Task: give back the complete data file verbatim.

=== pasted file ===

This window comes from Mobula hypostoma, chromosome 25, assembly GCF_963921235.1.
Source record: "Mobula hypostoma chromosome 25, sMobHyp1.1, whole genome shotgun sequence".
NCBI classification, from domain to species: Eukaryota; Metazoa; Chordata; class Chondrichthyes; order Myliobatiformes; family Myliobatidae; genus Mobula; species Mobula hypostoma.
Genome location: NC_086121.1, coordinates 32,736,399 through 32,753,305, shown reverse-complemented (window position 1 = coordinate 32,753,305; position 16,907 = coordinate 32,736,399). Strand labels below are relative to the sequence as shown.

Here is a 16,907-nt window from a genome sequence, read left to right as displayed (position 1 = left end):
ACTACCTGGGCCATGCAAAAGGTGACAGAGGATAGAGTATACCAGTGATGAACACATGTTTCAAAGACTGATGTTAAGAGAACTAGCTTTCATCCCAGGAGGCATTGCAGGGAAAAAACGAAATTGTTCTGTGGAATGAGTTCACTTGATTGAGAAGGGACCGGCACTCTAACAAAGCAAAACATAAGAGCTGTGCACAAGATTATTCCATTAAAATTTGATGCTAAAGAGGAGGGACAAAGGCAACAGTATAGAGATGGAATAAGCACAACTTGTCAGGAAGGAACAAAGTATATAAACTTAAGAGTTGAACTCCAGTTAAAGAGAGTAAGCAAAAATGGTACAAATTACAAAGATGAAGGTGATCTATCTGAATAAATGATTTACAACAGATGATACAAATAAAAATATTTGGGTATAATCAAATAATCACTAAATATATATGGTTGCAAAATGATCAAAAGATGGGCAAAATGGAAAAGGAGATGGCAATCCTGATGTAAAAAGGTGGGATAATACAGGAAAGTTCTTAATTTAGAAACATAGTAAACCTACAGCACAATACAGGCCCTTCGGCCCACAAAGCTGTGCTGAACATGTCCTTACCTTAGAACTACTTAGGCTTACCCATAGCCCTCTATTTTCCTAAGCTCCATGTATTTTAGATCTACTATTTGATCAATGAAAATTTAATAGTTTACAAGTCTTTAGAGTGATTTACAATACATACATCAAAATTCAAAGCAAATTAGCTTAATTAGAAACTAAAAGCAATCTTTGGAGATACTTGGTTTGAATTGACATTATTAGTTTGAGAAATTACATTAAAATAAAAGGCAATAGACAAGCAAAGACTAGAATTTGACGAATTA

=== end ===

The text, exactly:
This window comes from Mobula hypostoma, chromosome 25, assembly GCF_963921235.1.
Source record: "Mobula hypostoma chromosome 25, sMobHyp1.1, whole genome shotgun sequence".
NCBI classification, from domain to species: Eukaryota; Metazoa; Chordata; class Chondrichthyes; order Myliobatiformes; family Myliobatidae; genus Mobula; species Mobula hypostoma.
Genome location: NC_086121.1, coordinates 32,736,399 through 32,753,305, shown reverse-complemented (window position 1 = coordinate 32,753,305; position 16,907 = coordinate 32,736,399). Strand labels below are relative to the sequence as shown.

Here is a 16,907-nt window from a genome sequence, read left to right as displayed (position 1 = left end):
ACTACCTGGGCCATGCAAAAGGTGACAGAGGATAGAGTATACCAGTGATGAACACATGTTTCAAAGACTGATGTTAAGAGAACTAGCTTTCATCCCAGGAGGCATTGCAGGGAAAAAACGAAATTGTTCTGTGGAATGAGTTCACTTGATTGAGAAGGGACCGGCACTCTAACAAAGCAAAACATAAGAGCTGTGCACAAGATTATTCCATTAAAATTTGATGCTAAAGAGGAGGGACAAAGGCAACAGTATAGAGATGGAATAAGCACAACTTGTCAGGAAGGAACAAAGTATATAAACTTAAGAGTTGAACTCCAGTTAAAGAGAGTAAGCAAAAATGGTACAAATTACAAAGATGAAGGTGATCTATCTGAATAAATGATTTACAACAGATGATACAAATAAAAATATTTGGGTATAATCAAATAATCACTAAATATATATGGTTGCAAAATGATCAAAAGATGGGCAAAATGGAAAAGGAGATGGCAATCCTGATGTAAAAAGGTGGGATAATACAGGAAAGTTCTTAATTTAGAAACATAGTAAACCTACAGCACAATACAGGCCCTTCGGCCCACAAAGCTGTGCTGAACATGTCCTTACCTTAGAACTACTTAGGCTTACCCATAGCCCTCTATTTTCCTAAGCTCCATGTATTTTAGATCTACTATTTGATCAATGAAAATTTAATAGTTTACAAGTCTTTAGAGTGATTTACAATACATACATCAAAATTCAAAGCAAATTAGCTTAATTAGAAACTAAAAGCAATCTTTGGAGATACTTGGTTTGAATTGACATTATTAGTTTGAGAAATTACATTAAAATAAAAGGCAATAGACAAGCAAAGACTAGAATTTGACGAATTA